In Deuteronomy 4, after having warned the people not to make or worship false gods, Moses declared that “…the Lord your God is a consuming fire, a jealous God” (v.24). In the minds of many people, this is a typical Old Testament description of the God of Israel. It is popular to convey an image of a vengeful, mean, angry God, who enjoys destroying pagan nations while they are simply minding their own business and hurting no one (other than the humans they were sacrificing to their false gods, of course.) The next few verses would seem to bear this out, as Moses described what would happen after the people entered the land of Canaan and succumbed to the idolatry that plagued the land. God’s anger would quickly be kindled (v.25), and severe judgment would fall upon the Israelites. They would not remain long in the promised land (v.26), but would be scattered among the Gentile nations (v.27), where they would be surrounded by the idolatry they had chosen (v.28). The threat of such a violent tearing away of the people from Canaan was shocking, for God had committed himself to give the Israelites that land. From this dire warning, we might be tempted to believe that the God of the OT is capricious and petty, after all, but Moses’ next words to the people reflect a very different view of God.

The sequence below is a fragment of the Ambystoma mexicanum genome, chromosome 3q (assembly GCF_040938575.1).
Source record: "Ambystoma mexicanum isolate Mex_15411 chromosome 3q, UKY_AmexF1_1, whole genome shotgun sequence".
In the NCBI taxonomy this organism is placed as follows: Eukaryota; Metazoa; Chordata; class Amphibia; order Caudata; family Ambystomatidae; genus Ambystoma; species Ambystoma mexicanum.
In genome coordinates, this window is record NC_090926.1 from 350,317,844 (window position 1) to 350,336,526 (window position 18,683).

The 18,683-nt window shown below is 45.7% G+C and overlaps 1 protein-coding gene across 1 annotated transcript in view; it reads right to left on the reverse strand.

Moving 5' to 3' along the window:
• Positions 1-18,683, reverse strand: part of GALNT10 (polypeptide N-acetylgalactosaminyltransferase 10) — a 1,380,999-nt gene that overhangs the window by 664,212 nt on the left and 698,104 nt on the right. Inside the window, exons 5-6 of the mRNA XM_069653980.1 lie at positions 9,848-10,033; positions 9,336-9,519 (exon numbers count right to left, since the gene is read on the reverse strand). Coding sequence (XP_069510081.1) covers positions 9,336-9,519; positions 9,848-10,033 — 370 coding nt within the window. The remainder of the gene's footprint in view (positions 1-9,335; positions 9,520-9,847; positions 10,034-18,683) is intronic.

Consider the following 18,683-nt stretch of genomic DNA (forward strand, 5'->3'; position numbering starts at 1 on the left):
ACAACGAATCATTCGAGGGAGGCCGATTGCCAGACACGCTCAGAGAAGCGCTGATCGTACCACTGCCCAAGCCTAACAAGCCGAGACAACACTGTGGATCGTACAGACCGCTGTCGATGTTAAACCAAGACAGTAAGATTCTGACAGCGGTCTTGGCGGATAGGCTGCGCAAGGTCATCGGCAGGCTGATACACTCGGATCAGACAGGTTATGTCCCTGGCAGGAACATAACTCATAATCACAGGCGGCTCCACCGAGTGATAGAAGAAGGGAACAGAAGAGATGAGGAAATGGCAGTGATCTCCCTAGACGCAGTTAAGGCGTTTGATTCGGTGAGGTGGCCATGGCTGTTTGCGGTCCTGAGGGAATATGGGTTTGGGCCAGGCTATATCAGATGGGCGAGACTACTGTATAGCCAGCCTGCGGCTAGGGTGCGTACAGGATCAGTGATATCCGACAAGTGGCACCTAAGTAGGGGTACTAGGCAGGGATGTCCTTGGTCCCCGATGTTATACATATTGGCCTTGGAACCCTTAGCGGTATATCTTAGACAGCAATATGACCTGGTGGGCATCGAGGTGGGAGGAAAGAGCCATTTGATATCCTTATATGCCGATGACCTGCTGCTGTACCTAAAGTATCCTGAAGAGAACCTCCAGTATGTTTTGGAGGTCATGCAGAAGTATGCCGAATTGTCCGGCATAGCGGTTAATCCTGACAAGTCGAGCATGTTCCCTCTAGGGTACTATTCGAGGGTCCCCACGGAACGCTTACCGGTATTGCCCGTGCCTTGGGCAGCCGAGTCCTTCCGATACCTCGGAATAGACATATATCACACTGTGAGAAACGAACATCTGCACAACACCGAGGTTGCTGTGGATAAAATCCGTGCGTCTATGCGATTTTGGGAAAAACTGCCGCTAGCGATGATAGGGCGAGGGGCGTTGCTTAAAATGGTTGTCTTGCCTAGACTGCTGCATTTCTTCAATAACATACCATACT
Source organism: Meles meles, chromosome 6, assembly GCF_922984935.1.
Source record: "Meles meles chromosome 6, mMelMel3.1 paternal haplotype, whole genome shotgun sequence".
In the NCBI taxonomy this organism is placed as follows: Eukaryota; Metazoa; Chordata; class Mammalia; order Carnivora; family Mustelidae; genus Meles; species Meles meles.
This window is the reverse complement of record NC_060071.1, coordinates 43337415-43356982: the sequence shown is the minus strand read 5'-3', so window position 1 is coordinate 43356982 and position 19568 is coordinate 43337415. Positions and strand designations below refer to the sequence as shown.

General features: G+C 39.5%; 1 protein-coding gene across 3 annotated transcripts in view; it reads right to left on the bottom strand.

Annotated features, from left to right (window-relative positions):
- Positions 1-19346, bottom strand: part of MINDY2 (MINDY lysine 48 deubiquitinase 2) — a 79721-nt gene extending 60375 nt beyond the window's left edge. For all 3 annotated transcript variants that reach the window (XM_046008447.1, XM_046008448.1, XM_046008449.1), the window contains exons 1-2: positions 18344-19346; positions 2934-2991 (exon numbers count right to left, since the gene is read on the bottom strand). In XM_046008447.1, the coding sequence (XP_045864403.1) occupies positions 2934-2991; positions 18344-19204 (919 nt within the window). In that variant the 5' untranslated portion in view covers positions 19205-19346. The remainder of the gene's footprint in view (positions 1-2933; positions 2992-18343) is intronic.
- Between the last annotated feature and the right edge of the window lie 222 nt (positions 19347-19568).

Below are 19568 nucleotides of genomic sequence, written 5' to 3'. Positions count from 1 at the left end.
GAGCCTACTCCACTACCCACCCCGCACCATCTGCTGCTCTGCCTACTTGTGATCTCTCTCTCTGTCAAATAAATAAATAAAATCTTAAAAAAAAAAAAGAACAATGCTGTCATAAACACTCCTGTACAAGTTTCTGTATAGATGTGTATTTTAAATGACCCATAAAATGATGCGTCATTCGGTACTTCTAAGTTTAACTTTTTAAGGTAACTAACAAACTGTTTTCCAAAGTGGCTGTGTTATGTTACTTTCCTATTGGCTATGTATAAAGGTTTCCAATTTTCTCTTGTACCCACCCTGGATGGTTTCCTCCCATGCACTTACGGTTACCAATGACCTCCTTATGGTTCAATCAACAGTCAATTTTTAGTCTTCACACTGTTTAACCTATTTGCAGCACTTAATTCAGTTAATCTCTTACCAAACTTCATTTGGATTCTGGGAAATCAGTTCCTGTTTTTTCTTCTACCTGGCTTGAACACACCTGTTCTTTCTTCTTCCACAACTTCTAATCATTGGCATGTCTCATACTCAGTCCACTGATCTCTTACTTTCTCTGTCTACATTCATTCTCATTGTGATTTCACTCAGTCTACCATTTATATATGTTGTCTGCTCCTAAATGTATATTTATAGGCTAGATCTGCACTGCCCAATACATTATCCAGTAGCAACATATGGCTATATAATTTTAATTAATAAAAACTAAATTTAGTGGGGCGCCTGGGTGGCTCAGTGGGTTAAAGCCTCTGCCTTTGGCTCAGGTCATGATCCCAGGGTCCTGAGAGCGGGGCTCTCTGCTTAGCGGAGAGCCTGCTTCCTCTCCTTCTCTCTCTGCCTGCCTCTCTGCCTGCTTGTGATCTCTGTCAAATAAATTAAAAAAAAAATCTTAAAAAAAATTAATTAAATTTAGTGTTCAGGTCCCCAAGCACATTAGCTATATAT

God would never abandon his people whom he had chosen, and even when they were scattered in a foreign land, he would not be far from them (v.29). He knew that they would repent of their sin and once again obey him (v.30), and the promise of v.31 provides a very remarkable picture of God. Though his blessing may be removed, and his wrath poured out on them, he would never leave them. Even though they may be scattered and defenseless, he would never allow them to be completely destroyed. His faithfulness to keep the covenant he had made with their fathers was not based on their obedience but on his eternally compassionate nature. Only a merciful God such as this would create man, knowing he would rebel against his love. Only a merciful God such as this would choose the Israelites to be his people, knowing they would turn to idols. Only a merciful God such as this would choose Gideon to be a warrior, Samson to be a judge, David to be a king, Jeremiah to be a prophet or Joshua to be a high priest. Only a merciful God such as this would endure Nathanael’s prejudice, the disciples’ little faith, Peter’s denials, Thomas’ doubts, Paul’s rampage, and John Mark’s immaturity. Only a merciful God such as this would die for a sinner such as I.